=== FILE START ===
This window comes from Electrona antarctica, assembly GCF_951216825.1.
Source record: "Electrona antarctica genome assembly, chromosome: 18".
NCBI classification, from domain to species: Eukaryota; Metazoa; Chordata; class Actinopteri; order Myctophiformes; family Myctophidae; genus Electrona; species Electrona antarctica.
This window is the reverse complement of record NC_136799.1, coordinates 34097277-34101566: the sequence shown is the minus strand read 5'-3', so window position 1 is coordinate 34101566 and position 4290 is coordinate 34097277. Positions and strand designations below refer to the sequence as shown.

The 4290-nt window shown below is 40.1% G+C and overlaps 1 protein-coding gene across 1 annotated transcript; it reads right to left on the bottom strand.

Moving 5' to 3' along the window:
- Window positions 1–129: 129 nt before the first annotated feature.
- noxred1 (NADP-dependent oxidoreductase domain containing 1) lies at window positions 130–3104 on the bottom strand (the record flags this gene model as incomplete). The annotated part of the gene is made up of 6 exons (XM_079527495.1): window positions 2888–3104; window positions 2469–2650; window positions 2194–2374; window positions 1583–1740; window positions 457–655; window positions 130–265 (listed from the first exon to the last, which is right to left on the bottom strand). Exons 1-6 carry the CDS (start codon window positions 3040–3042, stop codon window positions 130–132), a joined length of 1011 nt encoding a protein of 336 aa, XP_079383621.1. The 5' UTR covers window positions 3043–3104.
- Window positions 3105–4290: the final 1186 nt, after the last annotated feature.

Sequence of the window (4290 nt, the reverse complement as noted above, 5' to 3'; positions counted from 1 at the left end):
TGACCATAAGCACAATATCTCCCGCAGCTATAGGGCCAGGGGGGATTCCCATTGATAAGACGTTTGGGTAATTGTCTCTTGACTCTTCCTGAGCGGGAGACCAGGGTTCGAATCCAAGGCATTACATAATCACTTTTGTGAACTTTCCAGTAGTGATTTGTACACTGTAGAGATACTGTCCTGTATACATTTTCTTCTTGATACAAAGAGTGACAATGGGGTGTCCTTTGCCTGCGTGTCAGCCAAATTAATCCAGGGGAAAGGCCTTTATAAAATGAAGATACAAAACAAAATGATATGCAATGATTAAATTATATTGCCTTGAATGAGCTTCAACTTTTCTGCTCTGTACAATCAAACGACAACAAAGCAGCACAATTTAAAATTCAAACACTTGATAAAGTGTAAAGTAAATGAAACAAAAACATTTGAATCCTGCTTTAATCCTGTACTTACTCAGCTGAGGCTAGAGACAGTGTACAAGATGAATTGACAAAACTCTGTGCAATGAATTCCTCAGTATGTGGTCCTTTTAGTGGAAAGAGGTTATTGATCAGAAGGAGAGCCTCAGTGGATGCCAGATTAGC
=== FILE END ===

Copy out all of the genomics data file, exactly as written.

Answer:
This window comes from Electrona antarctica, assembly GCF_951216825.1.
Source record: "Electrona antarctica genome assembly, chromosome: 18".
NCBI classification, from domain to species: Eukaryota; Metazoa; Chordata; class Actinopteri; order Myctophiformes; family Myctophidae; genus Electrona; species Electrona antarctica.
This window is the reverse complement of record NC_136799.1, coordinates 34097277-34101566: the sequence shown is the minus strand read 5'-3', so window position 1 is coordinate 34101566 and position 4290 is coordinate 34097277. Positions and strand designations below refer to the sequence as shown.

The 4290-nt window shown below is 40.1% G+C and overlaps 1 protein-coding gene across 1 annotated transcript; it reads right to left on the bottom strand.

Moving 5' to 3' along the window:
- Window positions 1–129: 129 nt before the first annotated feature.
- noxred1 (NADP-dependent oxidoreductase domain containing 1) lies at window positions 130–3104 on the bottom strand (the record flags this gene model as incomplete). The annotated part of the gene is made up of 6 exons (XM_079527495.1): window positions 2888–3104; window positions 2469–2650; window positions 2194–2374; window positions 1583–1740; window positions 457–655; window positions 130–265 (listed from the first exon to the last, which is right to left on the bottom strand). Exons 1-6 carry the CDS (start codon window positions 3040–3042, stop codon window positions 130–132), a joined length of 1011 nt encoding a protein of 336 aa, XP_079383621.1. The 5' UTR covers window positions 3043–3104.
- Window positions 3105–4290: the final 1186 nt, after the last annotated feature.

Sequence of the window (4290 nt, the reverse complement as noted above, 5' to 3'; positions counted from 1 at the left end):
TGACCATAAGCACAATATCTCCCGCAGCTATAGGGCCAGGGGGGATTCCCATTGATAAGACGTTTGGGTAATTGTCTCTTGACTCTTCCTGAGCGGGAGACCAGGGTTCGAATCCAAGGCATTACATAATCACTTTTGTGAACTTTCCAGTAGTGATTTGTACACTGTAGAGATACTGTCCTGTATACATTTTCTTCTTGATACAAAGAGTGACAATGGGGTGTCCTTTGCCTGCGTGTCAGCCAAATTAATCCAGGGGAAAGGCCTTTATAAAATGAAGATACAAAACAAAATGATATGCAATGATTAAATTATATTGCCTTGAATGAGCTTCAACTTTTCTGCTCTGTACAATCAAACGACAACAAAGCAGCACAATTTAAAATTCAAACACTTGATAAAGTGTAAAGTAAATGAAACAAAAACATTTGAATCCTGCTTTAATCCTGTACTTACTCAGCTGAGGCTAGAGACAGTGTACAAGATGAATTGACAAAACTCTGTGCAATGAATTCCTCAGTATGTGGTCCTTTTAGTGGAAAGAGGTTATTGATCAGAAGGAGAGCCTCAGTGGATGCCAGATTAGC